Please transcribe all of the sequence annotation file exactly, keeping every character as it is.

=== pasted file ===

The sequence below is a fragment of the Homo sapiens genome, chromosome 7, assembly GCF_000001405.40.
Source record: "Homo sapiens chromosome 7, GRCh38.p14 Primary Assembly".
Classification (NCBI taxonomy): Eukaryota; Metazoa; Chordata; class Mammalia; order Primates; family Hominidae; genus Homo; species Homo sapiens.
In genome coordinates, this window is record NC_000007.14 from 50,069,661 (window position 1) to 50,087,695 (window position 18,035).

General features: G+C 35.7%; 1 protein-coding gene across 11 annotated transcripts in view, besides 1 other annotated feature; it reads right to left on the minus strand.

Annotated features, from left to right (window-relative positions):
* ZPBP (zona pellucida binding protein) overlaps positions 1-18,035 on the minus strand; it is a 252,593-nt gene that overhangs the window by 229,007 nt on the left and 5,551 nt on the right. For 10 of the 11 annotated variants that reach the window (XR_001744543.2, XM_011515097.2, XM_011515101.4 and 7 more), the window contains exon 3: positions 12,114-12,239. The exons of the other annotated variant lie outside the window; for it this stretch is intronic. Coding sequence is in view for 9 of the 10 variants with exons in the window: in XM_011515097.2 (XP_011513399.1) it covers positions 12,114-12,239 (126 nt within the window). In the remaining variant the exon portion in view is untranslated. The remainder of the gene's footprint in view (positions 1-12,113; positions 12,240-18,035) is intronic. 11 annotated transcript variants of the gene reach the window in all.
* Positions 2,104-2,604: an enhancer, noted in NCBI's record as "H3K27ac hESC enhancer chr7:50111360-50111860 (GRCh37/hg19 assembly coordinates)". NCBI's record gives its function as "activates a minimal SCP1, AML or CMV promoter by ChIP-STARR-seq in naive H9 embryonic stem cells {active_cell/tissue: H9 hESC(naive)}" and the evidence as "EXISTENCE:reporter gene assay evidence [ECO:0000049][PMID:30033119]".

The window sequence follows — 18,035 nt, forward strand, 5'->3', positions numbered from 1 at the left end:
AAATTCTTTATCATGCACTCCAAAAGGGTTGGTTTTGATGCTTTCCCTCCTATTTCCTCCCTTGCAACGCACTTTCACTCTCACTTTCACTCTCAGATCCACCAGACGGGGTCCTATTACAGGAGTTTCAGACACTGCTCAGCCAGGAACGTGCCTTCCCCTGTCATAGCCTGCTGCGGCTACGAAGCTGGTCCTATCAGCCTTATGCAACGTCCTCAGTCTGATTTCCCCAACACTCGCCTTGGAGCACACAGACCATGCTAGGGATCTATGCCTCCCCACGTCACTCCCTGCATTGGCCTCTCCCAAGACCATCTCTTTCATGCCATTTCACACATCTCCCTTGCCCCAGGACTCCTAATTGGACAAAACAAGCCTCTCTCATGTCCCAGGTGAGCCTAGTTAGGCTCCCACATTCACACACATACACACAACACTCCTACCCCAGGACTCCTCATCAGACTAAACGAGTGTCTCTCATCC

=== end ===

The sequence below is a fragment of the Homo sapiens genome, chromosome 7, assembly GCF_000001405.40.
Source record: "Homo sapiens chromosome 7, GRCh38.p14 Primary Assembly".
Classification (NCBI taxonomy): Eukaryota; Metazoa; Chordata; class Mammalia; order Primates; family Hominidae; genus Homo; species Homo sapiens.
In genome coordinates, this window is record NC_000007.14 from 50,069,661 (window position 1) to 50,087,695 (window position 18,035).

General features: G+C 35.7%; 1 protein-coding gene across 11 annotated transcripts in view, besides 1 other annotated feature; it reads right to left on the minus strand.

Annotated features, from left to right (window-relative positions):
* ZPBP (zona pellucida binding protein) overlaps positions 1-18,035 on the minus strand; it is a 252,593-nt gene that overhangs the window by 229,007 nt on the left and 5,551 nt on the right. For 10 of the 11 annotated variants that reach the window (XR_001744543.2, XM_011515097.2, XM_011515101.4 and 7 more), the window contains exon 3: positions 12,114-12,239. The exons of the other annotated variant lie outside the window; for it this stretch is intronic. Coding sequence is in view for 9 of the 10 variants with exons in the window: in XM_011515097.2 (XP_011513399.1) it covers positions 12,114-12,239 (126 nt within the window). In the remaining variant the exon portion in view is untranslated. The remainder of the gene's footprint in view (positions 1-12,113; positions 12,240-18,035) is intronic. 11 annotated transcript variants of the gene reach the window in all.
* Positions 2,104-2,604: an enhancer, noted in NCBI's record as "H3K27ac hESC enhancer chr7:50111360-50111860 (GRCh37/hg19 assembly coordinates)". NCBI's record gives its function as "activates a minimal SCP1, AML or CMV promoter by ChIP-STARR-seq in naive H9 embryonic stem cells {active_cell/tissue: H9 hESC(naive)}" and the evidence as "EXISTENCE:reporter gene assay evidence [ECO:0000049][PMID:30033119]".

The window sequence follows — 18,035 nt, forward strand, 5'->3', positions numbered from 1 at the left end:
AAATTCTTTATCATGCACTCCAAAAGGGTTGGTTTTGATGCTTTCCCTCCTATTTCCTCCCTTGCAACGCACTTTCACTCTCACTTTCACTCTCAGATCCACCAGACGGGGTCCTATTACAGGAGTTTCAGACACTGCTCAGCCAGGAACGTGCCTTCCCCTGTCATAGCCTGCTGCGGCTACGAAGCTGGTCCTATCAGCCTTATGCAACGTCCTCAGTCTGATTTCCCCAACACTCGCCTTGGAGCACACAGACCATGCTAGGGATCTATGCCTCCCCACGTCACTCCCTGCATTGGCCTCTCCCAAGACCATCTCTTTCATGCCATTTCACACATCTCCCTTGCCCCAGGACTCCTAATTGGACAAAACAAGCCTCTCTCATGTCCCAGGTGAGCCTAGTTAGGCTCCCACATTCACACACATACACACAACACTCCTACCCCAGGACTCCTCATCAGACTAAACGAGTGTCTCTCATCC